After Powell filed suit, SSA conducted an additional search for the non-earnings records he had requested, including records of account, payment, and beneficiary data, quarters of coverage, etc. Id., ¶ 8. It did not find these non-earnings records. Id., ¶¶ 10-11. On March 15, 2019, OPD mailed him a letter explaining that the search for his non-earning records had been unsuccessful. Id. This mailing also included a copy of his Numident (a file of information included in any applications he made for a Social Security card) and another copy of the documents Powell had already received from DEBS - i.e., the summary and detailed earnings report.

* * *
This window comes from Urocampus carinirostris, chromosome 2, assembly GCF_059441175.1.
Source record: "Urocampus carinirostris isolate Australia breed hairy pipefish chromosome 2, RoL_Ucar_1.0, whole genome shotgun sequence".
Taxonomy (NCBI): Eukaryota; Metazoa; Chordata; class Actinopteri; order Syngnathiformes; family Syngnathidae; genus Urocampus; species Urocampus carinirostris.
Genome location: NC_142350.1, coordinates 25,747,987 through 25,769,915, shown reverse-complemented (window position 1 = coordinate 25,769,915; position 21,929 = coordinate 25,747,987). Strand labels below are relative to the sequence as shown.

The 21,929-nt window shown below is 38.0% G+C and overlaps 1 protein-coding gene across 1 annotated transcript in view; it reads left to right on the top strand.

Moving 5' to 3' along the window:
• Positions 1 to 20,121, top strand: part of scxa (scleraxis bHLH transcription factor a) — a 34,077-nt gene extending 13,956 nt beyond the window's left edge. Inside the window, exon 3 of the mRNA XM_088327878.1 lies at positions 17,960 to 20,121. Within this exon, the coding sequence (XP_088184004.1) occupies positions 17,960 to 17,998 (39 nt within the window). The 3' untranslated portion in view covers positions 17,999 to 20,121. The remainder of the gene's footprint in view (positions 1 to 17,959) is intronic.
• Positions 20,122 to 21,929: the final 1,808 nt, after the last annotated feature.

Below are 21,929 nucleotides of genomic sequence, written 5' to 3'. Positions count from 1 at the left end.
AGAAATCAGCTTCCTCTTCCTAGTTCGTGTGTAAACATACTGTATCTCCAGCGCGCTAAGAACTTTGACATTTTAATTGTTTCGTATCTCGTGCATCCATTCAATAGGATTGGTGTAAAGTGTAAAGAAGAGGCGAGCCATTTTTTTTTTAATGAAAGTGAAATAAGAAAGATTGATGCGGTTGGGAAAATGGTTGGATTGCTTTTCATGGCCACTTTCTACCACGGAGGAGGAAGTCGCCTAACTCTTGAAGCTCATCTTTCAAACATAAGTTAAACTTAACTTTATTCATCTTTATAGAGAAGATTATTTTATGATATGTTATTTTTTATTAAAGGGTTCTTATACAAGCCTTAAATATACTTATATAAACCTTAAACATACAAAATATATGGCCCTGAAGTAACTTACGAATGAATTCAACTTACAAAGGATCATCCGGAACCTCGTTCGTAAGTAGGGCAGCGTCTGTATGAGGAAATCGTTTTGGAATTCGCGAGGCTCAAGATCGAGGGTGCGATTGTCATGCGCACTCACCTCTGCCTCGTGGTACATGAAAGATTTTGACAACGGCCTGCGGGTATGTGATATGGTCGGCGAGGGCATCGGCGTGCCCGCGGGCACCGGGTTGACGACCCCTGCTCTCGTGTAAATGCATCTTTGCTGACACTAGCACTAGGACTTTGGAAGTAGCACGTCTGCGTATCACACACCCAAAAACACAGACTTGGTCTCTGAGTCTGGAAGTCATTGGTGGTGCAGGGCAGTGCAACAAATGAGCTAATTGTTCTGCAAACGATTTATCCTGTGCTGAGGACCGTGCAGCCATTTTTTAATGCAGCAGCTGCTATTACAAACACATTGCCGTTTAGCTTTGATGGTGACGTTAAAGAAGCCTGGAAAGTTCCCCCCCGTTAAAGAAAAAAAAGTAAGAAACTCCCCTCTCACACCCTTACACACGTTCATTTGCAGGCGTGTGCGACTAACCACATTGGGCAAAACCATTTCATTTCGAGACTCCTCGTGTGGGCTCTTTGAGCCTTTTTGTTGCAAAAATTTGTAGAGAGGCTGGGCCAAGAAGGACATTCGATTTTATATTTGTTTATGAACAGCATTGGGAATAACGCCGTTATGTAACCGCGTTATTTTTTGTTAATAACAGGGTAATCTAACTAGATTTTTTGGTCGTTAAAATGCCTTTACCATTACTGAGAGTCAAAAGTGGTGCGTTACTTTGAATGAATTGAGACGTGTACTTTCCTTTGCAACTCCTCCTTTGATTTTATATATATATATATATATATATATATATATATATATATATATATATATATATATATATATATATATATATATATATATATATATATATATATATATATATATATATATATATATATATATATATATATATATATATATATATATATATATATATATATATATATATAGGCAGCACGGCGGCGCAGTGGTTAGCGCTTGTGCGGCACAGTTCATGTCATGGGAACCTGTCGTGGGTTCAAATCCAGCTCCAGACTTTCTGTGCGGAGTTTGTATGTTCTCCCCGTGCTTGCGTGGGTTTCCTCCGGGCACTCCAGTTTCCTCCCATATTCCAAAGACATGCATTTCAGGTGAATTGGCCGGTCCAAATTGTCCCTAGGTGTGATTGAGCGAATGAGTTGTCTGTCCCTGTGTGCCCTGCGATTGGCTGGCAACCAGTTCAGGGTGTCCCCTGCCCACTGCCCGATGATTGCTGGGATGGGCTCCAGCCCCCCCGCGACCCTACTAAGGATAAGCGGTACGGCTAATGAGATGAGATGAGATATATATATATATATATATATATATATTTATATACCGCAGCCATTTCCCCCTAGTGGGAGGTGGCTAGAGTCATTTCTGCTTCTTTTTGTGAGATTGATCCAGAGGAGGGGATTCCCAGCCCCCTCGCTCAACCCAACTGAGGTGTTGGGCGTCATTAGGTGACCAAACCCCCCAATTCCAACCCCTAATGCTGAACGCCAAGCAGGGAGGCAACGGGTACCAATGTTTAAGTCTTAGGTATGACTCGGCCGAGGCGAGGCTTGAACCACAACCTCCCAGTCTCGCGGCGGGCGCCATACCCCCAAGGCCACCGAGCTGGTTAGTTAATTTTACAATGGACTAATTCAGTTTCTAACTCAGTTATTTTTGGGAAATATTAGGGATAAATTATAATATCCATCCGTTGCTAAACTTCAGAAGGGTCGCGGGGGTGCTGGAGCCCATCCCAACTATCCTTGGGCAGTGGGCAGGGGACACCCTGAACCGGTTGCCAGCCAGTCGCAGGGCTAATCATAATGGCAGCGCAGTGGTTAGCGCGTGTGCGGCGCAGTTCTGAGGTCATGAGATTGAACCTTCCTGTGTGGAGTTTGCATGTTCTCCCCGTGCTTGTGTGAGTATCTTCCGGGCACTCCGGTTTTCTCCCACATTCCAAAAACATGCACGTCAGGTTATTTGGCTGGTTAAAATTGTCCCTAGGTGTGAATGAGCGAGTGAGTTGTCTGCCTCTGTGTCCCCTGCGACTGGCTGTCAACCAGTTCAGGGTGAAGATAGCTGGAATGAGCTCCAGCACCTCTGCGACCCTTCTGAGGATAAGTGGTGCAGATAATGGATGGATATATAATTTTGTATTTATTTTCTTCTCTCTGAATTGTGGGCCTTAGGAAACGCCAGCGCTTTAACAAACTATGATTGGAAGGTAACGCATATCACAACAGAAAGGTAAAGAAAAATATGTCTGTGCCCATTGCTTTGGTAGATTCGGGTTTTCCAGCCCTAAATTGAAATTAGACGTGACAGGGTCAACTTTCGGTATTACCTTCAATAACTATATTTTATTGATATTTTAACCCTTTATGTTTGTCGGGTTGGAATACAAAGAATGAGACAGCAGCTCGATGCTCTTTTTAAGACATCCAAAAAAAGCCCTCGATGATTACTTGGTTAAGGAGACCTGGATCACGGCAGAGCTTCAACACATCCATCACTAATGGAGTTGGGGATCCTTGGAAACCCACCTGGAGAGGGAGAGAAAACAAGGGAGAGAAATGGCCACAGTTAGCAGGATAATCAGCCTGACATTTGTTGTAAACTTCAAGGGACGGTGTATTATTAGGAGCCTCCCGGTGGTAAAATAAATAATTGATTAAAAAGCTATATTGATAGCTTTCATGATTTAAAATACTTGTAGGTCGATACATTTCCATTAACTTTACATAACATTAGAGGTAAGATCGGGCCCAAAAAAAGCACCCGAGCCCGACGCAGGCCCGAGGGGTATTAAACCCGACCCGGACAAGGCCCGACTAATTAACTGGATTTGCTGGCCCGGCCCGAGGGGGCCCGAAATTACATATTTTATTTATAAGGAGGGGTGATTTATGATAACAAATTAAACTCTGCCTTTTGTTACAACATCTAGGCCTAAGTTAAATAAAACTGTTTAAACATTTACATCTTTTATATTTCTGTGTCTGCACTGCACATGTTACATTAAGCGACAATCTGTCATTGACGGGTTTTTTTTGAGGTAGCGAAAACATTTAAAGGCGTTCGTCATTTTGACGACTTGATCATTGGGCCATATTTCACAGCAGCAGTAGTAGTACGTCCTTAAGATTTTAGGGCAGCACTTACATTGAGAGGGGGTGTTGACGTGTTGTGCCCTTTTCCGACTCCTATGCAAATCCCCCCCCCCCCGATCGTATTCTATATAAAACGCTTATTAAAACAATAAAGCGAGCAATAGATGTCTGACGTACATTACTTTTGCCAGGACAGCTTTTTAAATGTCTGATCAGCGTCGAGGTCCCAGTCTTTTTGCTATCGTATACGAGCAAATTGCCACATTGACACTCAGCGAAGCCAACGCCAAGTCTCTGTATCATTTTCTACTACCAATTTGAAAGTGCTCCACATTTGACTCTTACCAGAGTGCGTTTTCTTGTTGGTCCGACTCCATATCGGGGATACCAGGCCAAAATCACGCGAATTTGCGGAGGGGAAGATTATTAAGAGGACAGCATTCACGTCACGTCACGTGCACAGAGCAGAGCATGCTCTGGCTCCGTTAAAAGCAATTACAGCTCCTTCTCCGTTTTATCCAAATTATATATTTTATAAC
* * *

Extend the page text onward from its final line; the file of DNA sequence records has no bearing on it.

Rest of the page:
SSA avers in its affidavit that when it sent him the March 15 letter, it had searched all “systems or locations” with “a reasonable likelihood of containing information responsive” to his request, and had mailed him all documents that were located and responsive to his request. Id., ¶¶ 9-11. Having so testified, SSA now moves for dismissal, arguing that the issue is moot, as it has released all relevant documents. In the alternative, SSA asks for summary judgment.

         II. Legal Standard